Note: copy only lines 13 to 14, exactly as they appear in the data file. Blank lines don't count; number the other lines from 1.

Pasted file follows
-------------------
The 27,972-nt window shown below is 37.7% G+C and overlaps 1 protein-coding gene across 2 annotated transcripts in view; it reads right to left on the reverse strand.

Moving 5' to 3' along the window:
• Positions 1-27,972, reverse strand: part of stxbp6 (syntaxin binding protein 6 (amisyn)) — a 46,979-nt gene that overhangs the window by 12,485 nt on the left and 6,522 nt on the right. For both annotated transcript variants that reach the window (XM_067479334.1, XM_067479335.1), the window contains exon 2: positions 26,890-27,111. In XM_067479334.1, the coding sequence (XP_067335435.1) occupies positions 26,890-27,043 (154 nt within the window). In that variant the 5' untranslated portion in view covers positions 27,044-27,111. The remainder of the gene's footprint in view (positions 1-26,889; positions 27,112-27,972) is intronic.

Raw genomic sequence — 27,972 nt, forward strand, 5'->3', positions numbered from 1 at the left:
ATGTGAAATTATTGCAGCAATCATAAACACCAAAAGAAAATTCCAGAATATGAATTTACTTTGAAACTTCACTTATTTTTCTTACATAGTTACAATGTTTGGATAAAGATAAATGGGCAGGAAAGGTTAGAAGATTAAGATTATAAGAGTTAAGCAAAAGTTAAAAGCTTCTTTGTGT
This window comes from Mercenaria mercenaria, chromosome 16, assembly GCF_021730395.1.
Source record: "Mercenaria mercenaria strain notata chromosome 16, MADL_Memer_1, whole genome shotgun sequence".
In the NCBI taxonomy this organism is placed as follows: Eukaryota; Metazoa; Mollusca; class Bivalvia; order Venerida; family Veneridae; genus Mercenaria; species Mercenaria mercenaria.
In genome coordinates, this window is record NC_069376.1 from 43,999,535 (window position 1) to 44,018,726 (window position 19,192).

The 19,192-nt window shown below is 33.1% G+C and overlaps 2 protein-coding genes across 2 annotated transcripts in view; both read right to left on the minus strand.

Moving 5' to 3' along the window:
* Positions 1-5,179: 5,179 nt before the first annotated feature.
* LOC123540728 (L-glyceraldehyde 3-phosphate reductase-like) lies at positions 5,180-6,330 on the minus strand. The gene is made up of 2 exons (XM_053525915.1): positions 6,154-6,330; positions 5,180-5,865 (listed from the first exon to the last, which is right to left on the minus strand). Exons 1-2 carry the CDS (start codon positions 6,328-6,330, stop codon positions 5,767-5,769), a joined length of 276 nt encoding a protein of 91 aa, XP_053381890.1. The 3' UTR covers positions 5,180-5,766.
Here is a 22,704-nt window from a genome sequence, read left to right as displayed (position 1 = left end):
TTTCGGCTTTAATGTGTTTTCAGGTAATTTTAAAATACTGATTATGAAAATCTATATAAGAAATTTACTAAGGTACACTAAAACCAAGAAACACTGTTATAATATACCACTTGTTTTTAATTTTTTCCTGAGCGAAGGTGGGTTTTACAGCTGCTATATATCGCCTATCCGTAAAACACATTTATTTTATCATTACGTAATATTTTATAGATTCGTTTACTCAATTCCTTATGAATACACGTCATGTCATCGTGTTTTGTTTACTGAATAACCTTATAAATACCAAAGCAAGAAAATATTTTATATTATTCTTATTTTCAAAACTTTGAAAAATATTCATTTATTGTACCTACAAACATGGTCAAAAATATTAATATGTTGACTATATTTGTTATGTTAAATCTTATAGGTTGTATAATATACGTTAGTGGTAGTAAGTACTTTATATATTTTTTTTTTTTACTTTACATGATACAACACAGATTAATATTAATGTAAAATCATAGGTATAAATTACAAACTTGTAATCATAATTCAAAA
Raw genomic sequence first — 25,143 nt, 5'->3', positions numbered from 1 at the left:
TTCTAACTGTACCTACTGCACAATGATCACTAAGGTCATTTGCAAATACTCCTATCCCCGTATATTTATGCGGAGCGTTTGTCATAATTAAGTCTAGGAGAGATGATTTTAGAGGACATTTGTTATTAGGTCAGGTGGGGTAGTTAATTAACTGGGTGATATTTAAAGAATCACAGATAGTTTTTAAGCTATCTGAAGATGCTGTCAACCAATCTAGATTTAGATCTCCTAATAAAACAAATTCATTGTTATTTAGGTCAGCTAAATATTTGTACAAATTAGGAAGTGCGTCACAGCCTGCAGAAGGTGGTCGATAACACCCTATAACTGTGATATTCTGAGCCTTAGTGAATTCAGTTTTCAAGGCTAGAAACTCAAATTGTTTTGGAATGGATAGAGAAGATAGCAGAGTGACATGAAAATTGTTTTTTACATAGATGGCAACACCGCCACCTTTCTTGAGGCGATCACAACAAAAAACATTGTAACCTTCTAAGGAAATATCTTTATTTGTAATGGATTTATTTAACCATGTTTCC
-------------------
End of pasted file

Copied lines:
* LOC123540728 (L-glyceraldehyde 3-phosphate reductase-like) lies at positions 5,180-6,330 on the minus strand. The gene is made up of 2 exons (XM_053525915.1): positions 6,154-6,330; positions 5,180-5,865 (listed from the first exon to the last, which is right to left on the minus strand). Exons 1-2 carry the CDS (start codon positions 6,328-6,330, stop codon positions 5,767-5,769), a joined length of 276 nt encoding a protein of 91 aa, XP_053381890.1. The 3' UTR covers positions 5,180-5,766.
Here is a 22,704-nt window from a genome sequence, read left to right as displayed (position 1 = left end):